I have no idea.
By the looks of the cover, it seems this magazine is peddling comics, and not playable computer graphics, more commonly known as video games.
In other words, “concept art” is lame, and does absolutely nothing for me. Is it any wonder this medium is struggling?
From doctored screenshots to recorded animations, in-game graphics often underwhelm
Left: Screen capture of a Madden 2005 trailer. Right: The final game, which looked noticeably worse.
Video games are a delight. In my eyes, they’re better than television, and right up there with books, movies, sport, and music as pastimes. But since their beginning, games have held a dirty little secret: they never look as good as advertised. Here’s why: Continue reading…
It’s called Flight Control. You can download it on either iPhone or Nintendo DSi. And it’s awesome. My current high is 58.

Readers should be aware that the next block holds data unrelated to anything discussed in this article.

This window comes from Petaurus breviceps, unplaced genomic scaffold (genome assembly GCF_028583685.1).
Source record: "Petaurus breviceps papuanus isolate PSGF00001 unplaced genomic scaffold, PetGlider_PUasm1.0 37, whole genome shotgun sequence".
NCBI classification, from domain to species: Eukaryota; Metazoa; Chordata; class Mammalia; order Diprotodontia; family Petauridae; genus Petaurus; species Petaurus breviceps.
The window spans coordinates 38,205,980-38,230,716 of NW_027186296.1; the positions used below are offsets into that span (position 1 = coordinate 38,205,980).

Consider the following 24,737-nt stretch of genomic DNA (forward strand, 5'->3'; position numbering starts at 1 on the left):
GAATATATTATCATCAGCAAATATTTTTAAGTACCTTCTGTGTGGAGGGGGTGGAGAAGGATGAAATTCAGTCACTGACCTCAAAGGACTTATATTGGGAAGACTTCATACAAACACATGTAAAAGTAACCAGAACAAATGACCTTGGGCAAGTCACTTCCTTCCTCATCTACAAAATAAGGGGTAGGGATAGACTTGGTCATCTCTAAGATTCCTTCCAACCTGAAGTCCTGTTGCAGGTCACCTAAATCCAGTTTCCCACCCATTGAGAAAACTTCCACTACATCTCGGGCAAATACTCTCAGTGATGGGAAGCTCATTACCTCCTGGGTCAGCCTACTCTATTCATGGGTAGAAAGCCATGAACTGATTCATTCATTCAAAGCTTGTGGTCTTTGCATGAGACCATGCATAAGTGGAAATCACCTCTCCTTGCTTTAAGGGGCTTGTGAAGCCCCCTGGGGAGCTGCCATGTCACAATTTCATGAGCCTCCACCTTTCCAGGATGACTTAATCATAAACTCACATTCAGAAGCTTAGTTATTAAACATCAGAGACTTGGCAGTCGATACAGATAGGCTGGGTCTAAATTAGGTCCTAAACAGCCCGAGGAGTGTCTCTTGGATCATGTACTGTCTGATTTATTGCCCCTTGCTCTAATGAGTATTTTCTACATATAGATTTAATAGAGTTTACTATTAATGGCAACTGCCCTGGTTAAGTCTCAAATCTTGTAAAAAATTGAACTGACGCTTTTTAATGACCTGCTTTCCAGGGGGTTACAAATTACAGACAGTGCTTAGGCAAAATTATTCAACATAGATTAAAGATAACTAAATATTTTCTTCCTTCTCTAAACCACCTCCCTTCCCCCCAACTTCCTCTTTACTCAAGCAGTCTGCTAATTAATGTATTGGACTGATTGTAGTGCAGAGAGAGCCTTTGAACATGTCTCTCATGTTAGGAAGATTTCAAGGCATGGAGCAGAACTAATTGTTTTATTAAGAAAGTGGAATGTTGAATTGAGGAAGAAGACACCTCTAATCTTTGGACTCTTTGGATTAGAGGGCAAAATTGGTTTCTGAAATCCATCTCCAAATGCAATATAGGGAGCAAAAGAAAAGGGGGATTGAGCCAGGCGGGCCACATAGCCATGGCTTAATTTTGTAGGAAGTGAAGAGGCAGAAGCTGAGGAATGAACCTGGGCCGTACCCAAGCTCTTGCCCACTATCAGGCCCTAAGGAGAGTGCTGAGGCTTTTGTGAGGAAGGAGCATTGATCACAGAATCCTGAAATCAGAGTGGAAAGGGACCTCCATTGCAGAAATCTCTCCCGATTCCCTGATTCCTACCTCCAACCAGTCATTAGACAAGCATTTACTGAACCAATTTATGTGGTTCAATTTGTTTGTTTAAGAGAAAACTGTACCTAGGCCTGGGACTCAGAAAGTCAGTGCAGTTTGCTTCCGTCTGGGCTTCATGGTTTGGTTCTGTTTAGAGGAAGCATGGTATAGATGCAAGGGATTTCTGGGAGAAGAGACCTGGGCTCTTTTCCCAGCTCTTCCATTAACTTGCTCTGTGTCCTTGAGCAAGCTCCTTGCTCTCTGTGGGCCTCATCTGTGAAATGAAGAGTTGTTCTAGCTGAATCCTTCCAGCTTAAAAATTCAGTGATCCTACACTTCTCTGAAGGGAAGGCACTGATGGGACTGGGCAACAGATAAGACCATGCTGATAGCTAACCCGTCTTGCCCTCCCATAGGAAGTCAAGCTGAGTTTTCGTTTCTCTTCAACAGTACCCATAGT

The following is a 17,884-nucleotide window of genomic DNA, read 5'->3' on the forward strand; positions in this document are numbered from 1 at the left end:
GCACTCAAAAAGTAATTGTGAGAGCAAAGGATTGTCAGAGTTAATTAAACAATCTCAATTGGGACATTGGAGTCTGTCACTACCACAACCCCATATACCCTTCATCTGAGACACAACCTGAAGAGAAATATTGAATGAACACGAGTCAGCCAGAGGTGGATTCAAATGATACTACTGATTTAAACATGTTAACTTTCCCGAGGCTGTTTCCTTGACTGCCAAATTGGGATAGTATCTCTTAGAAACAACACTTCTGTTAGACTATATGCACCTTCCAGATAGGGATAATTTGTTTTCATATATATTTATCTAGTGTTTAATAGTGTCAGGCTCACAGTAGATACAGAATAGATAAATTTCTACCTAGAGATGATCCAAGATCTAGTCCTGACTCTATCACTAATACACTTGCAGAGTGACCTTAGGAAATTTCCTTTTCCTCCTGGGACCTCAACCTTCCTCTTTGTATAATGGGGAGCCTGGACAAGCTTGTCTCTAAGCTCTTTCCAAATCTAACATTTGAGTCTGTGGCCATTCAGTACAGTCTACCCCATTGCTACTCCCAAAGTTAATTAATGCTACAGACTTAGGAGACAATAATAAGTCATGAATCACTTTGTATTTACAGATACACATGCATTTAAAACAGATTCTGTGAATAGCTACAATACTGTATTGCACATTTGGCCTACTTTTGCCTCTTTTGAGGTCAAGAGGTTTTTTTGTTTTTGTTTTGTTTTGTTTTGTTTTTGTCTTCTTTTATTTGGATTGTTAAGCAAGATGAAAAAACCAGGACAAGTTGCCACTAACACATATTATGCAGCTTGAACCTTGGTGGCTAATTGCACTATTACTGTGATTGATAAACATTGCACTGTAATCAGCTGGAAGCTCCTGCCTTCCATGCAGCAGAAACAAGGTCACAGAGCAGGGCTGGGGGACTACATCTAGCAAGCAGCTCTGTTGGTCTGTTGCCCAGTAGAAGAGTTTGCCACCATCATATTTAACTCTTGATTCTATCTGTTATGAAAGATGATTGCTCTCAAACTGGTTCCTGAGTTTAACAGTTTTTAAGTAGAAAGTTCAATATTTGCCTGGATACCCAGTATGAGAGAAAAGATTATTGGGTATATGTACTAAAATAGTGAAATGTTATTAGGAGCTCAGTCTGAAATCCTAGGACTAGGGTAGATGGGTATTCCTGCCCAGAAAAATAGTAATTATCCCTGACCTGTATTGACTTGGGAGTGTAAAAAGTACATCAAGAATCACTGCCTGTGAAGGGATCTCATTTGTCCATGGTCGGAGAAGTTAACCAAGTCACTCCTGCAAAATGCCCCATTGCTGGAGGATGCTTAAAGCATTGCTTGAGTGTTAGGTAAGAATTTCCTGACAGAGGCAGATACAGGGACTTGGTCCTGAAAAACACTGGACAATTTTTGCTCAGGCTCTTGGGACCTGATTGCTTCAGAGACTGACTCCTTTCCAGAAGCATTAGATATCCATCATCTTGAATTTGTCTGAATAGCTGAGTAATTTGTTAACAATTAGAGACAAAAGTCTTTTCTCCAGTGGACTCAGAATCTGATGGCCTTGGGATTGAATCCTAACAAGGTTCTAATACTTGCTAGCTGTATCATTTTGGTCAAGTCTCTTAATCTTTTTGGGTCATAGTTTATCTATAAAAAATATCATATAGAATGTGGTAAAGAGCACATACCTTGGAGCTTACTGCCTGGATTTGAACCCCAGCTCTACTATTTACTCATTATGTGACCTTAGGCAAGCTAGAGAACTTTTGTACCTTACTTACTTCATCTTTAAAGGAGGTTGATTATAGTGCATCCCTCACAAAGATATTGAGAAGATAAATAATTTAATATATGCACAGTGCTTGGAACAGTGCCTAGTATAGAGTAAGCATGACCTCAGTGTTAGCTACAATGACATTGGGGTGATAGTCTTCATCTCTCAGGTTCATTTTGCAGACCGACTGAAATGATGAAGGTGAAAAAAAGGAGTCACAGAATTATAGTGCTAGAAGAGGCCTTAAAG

As with all things in life, video games are best when shared with others. But despite the medium’s rich history and current resurgence of multiplayer games, a tired stigma remains:
Video games are played in isolation, and thus perpetuate social retards.
“There is still this mindset that video games are lone wolf activities for like-minded groups of nerds,” says Troy Goodfellow, a freelance critic for nearly a decade. “But on the contrary, they build connections better than a lot of people think.”